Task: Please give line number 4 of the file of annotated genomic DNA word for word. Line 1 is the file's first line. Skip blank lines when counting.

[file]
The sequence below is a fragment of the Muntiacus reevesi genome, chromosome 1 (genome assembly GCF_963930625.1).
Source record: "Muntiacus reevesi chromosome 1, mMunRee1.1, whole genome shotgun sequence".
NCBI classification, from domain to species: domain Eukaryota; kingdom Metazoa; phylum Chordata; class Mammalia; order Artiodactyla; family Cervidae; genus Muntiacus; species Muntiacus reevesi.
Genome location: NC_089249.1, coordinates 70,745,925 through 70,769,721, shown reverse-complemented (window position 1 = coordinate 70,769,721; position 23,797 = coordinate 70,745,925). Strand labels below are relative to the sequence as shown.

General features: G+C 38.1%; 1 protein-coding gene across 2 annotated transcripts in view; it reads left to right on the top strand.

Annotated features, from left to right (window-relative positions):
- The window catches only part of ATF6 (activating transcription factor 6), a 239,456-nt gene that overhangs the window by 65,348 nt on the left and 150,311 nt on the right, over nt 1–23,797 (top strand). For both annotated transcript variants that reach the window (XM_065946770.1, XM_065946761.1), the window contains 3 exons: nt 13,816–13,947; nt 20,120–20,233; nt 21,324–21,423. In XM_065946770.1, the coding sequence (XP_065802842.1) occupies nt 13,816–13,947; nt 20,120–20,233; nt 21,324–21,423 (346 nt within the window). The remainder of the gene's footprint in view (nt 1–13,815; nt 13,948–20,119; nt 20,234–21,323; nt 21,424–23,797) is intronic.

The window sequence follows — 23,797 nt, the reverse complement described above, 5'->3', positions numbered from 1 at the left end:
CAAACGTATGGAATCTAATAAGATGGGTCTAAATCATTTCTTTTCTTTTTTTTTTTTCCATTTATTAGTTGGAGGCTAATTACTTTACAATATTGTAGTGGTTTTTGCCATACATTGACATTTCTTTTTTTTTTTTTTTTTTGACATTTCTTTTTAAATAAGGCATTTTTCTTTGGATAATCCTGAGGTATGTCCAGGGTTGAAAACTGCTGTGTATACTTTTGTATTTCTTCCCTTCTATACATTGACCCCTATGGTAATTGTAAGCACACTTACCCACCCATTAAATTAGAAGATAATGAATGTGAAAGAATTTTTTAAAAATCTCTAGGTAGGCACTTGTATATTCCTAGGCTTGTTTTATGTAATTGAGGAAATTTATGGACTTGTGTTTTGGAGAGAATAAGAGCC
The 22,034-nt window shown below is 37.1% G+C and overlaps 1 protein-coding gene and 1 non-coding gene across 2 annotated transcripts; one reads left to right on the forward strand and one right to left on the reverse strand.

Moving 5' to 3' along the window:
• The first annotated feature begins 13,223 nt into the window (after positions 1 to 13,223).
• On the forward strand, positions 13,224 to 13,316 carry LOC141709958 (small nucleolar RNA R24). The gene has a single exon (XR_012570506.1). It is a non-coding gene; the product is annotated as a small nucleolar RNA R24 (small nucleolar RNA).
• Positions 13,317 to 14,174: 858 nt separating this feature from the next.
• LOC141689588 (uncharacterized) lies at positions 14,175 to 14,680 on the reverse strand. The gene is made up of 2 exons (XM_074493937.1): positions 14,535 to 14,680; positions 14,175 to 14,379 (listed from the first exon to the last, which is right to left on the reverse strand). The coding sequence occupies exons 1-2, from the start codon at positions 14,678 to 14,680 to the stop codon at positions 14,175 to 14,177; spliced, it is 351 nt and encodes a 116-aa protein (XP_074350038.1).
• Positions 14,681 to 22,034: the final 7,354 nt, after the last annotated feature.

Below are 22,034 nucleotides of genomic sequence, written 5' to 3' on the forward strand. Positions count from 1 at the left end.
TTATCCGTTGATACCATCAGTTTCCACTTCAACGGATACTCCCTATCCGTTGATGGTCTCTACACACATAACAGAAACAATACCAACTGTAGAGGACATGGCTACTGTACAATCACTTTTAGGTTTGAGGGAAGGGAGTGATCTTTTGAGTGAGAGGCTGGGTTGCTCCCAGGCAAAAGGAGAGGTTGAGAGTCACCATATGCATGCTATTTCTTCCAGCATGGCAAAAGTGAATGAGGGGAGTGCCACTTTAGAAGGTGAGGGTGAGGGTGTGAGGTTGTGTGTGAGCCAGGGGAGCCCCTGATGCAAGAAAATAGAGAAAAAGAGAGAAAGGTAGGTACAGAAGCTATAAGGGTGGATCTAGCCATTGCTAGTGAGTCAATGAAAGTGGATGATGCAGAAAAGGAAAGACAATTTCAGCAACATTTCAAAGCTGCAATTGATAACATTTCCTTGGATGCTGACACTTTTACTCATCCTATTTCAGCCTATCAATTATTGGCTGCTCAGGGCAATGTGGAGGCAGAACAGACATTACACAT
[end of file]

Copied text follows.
Genome location: NC_089249.1, coordinates 70,745,925 through 70,769,721, shown reverse-complemented (window position 1 = coordinate 70,769,721; position 23,797 = coordinate 70,745,925). Strand labels below are relative to the sequence as shown.